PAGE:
One thing I noticed on the Version 1.0.3 binary posted above is that it cuts off the last 1-3 seconds of each audio file.  I compared this with the x86 Version 1.0.4 executable I downloaded from the speex website and it correctly palyed the last 1-3 seconds.  I suspect it could be a audio buffer type of bug in version 1.0.3.

How stable is 1.0.16?

Uhm, slight misunderstanding here: the executable attached above is in fact built from 1.1.6 (see speexdec -v); the encoder I used to create the samples was the 1.0.3 version that I still had on my desktop.

I haven't noticed anything amiss with that version so far, but then again I am just an occasional user -- my main focus is on MP4 and 3GP playback, and I just looked into Speex to compare it to AMR and played around with it a bit. So I can't as of yet make any statements w/regard to stability or bugs.

I'll re-check as soon as I get a chance to do so.

Best regards,
Chris.
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TonyOlsen
post Dec 17 2004, 05:29 AM
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Ah... got it. Sorry for not catching that. smile.gif

The spx files I was testing I created using SpeexEnc Version 1.0.4.

What are the pro's and con's of the MP4, 3GP, and AMR codecs? Which one is the best for what?

Thanks again! smile.gif
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chrget
post Dec 17 2004, 08:39 AM
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QUOTE(TonyOlsen @ Dec 17 2004, 01:29 PM)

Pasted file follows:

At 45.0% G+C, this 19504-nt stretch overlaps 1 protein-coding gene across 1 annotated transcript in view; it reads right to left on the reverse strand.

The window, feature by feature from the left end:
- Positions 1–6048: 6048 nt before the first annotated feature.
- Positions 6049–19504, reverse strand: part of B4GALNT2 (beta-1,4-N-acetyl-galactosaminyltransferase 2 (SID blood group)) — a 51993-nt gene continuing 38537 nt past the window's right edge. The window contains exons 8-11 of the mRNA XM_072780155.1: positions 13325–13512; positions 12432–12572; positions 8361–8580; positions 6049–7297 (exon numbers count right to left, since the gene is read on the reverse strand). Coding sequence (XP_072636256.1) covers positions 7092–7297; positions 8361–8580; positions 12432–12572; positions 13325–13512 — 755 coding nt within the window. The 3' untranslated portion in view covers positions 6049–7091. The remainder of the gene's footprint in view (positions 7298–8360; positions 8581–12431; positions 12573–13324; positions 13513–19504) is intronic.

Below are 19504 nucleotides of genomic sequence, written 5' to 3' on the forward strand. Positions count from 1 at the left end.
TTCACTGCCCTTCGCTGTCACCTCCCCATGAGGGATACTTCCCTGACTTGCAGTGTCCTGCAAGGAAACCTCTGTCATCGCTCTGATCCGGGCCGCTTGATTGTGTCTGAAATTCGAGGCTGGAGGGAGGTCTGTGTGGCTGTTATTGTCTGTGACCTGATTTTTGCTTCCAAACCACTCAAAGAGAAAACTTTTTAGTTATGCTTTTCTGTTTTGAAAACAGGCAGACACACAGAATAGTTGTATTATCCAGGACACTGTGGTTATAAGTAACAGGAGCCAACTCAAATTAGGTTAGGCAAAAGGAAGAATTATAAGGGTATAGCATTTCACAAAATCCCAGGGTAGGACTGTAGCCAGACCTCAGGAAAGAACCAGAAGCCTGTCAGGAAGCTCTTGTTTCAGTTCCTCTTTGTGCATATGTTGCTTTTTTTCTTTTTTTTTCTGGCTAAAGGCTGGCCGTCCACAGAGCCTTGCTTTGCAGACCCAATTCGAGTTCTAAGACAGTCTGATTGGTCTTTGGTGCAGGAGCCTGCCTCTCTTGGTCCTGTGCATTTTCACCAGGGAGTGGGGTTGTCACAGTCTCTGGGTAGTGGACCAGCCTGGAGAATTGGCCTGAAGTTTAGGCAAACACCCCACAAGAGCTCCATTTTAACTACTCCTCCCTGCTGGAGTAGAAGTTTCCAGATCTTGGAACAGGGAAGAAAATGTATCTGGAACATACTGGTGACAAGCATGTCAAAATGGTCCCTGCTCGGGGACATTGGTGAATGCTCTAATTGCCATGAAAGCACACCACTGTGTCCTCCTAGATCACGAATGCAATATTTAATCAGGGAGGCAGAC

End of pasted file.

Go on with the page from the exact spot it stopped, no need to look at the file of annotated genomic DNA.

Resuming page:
What are the pro's and con's of the MP4, 3GP, and AMR codecs?  Which one is the best for what?

MP4 and 3GP are not codecs but rather containers (with 3GP being a restricted subset of MP4 for use on mobile phones). Both belong to the MPEG-4 framework and can contain Audio, Video and who knows what else unsure.gif

The elementary streams within can be encoded using a variety of codecs (MP4V, H.261, H.263 or H.264 aka AVC for video and MP3, AAC-LC, -HE or AMR for audio), depending on the playback device one is targetting.

AMR is the (kinda) new kid on the block when it comes to speech compression especially with mobile phones, whereas AAC-LC is more or less the MPEG-4 successor of MP3, i.e. a general purpose audio codec. AAC-HE is the low bitrate variant of AAC, using SBR to achieve better sound quality at lower bitrates (so technically speaking it would me MPEG-4's equivalent of MP3pro).

Best regards,
Chris.
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steliosx
post Apr 27 2005, 01:03 PM
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tony for such advanced audio encoding information you could consider a specialists' resource site, the one I'm using regularly is: www.hydrogenaudio.org , which is really a huge resource; dont take my word for it, just try a search on the subjects you are interested in smile.gif